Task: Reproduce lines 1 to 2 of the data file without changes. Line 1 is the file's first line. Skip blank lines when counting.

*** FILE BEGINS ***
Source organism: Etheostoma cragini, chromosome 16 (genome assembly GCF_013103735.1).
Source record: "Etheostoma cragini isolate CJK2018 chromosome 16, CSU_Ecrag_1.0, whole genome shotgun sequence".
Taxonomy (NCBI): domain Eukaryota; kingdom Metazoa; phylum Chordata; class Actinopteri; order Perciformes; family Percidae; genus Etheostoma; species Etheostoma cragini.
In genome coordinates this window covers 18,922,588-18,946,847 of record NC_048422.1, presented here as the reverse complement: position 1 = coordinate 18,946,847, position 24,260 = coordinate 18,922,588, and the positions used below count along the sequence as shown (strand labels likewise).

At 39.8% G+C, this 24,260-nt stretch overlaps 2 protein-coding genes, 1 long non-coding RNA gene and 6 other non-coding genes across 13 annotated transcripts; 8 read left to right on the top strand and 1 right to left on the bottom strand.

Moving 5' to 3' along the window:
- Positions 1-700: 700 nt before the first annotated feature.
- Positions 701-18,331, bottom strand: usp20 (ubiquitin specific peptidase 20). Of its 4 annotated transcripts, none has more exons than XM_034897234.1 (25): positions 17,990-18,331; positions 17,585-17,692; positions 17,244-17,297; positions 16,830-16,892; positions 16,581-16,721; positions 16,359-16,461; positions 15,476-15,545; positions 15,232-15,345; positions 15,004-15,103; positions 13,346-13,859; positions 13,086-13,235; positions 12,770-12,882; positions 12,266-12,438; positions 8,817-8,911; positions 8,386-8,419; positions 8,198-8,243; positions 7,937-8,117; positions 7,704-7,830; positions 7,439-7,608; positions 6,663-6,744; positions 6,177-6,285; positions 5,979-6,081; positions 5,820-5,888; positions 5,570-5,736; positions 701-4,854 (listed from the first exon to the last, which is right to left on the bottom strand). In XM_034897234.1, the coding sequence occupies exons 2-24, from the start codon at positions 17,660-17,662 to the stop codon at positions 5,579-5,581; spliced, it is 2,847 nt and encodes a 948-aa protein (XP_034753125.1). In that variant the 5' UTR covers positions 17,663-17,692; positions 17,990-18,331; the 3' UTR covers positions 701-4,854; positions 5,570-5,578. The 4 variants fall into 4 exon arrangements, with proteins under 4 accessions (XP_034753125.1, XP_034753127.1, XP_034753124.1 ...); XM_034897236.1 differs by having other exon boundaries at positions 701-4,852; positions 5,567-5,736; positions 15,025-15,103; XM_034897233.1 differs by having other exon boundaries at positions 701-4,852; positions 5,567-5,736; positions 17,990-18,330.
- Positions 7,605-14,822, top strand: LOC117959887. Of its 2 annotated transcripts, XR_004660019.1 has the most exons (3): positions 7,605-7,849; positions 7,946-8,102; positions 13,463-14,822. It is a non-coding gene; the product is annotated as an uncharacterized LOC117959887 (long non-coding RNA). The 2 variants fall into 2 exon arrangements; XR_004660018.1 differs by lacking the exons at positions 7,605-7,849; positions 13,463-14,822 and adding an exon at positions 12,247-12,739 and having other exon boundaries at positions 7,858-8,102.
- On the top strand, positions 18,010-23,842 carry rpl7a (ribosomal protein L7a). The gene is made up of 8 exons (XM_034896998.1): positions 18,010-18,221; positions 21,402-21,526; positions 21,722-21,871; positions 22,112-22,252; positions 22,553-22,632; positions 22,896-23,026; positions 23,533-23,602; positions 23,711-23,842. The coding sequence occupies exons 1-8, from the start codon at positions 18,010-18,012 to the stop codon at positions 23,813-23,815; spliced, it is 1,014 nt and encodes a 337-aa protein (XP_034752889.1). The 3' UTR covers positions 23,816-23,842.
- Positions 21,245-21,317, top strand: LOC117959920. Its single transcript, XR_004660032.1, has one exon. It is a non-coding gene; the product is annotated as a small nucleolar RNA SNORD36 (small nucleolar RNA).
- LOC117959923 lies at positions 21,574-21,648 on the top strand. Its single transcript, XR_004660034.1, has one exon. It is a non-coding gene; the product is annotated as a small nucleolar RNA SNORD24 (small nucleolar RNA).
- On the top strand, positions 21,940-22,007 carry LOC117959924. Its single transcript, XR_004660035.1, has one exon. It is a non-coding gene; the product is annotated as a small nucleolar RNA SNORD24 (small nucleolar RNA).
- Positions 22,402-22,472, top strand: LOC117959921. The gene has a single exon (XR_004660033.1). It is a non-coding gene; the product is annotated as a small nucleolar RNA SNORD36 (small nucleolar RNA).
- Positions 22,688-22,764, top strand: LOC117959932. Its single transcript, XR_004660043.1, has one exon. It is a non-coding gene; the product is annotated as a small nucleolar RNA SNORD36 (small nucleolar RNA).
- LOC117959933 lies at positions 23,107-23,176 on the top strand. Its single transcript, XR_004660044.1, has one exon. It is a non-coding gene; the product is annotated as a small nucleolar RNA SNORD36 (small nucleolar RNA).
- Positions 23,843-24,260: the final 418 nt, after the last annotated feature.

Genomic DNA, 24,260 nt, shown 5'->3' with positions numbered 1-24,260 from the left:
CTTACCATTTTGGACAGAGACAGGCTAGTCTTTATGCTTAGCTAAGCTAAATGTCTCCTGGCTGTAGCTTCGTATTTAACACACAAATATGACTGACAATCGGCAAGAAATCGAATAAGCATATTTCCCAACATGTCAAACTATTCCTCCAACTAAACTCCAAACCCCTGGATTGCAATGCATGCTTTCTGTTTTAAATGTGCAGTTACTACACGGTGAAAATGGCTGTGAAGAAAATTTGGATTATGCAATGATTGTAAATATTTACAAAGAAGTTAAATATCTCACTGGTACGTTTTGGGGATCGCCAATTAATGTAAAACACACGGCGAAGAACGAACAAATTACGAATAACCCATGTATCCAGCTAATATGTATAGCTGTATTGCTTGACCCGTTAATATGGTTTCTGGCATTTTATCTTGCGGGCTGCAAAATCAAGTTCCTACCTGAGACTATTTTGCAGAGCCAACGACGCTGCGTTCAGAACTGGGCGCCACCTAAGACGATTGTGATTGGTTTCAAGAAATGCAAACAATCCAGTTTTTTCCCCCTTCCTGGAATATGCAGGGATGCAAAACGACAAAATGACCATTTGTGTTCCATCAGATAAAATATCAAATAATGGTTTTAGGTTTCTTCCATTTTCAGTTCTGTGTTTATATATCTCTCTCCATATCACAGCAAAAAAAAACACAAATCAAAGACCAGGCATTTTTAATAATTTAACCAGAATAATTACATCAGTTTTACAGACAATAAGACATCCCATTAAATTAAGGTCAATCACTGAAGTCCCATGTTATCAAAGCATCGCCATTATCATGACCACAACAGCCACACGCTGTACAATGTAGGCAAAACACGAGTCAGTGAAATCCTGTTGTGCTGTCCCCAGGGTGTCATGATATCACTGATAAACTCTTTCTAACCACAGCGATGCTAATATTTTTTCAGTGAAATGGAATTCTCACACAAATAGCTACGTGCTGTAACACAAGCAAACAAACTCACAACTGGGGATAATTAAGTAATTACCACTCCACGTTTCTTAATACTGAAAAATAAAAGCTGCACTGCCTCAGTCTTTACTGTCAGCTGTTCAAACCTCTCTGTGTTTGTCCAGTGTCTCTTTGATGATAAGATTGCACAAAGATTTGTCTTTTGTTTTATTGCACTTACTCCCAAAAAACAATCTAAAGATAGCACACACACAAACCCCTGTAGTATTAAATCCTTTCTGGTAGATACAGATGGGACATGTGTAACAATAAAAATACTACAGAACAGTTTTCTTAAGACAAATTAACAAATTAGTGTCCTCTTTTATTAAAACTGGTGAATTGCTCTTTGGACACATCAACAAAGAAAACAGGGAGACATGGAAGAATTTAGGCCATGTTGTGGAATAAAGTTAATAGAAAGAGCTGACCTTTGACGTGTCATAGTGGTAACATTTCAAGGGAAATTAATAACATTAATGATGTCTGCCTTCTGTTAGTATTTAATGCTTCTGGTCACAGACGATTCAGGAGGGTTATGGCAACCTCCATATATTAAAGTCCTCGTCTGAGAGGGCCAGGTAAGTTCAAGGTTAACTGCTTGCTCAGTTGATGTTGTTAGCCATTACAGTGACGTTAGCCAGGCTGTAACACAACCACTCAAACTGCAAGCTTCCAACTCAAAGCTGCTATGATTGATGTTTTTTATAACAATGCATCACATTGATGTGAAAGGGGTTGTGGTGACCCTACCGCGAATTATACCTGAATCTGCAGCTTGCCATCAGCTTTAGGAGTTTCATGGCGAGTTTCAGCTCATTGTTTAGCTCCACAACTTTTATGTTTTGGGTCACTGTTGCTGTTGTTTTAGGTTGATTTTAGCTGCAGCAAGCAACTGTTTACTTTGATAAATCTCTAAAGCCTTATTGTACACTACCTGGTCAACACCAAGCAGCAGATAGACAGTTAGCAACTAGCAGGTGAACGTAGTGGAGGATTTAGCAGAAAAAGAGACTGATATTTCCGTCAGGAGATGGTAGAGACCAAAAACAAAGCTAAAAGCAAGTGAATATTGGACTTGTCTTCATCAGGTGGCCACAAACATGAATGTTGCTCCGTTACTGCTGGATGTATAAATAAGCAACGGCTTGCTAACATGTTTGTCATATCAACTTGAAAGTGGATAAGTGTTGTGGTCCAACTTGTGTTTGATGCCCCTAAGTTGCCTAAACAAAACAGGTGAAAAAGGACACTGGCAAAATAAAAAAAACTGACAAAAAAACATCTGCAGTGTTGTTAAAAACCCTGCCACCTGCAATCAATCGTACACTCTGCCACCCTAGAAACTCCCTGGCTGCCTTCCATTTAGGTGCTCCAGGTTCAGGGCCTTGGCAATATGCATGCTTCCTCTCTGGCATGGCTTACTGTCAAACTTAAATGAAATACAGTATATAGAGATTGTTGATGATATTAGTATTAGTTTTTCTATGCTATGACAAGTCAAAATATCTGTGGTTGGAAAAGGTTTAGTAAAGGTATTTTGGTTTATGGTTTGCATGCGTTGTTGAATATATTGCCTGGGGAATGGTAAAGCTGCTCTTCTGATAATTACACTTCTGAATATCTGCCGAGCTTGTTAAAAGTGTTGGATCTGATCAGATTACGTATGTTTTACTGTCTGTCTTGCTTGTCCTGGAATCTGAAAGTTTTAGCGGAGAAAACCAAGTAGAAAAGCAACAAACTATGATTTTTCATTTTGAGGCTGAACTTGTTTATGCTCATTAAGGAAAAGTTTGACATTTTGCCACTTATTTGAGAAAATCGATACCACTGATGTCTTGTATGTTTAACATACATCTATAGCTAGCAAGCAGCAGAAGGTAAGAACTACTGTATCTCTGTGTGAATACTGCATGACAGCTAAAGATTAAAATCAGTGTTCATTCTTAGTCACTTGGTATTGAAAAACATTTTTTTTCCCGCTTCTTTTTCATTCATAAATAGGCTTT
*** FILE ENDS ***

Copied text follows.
Source organism: Etheostoma cragini, chromosome 16 (genome assembly GCF_013103735.1).
Source record: "Etheostoma cragini isolate CJK2018 chromosome 16, CSU_Ecrag_1.0, whole genome shotgun sequence".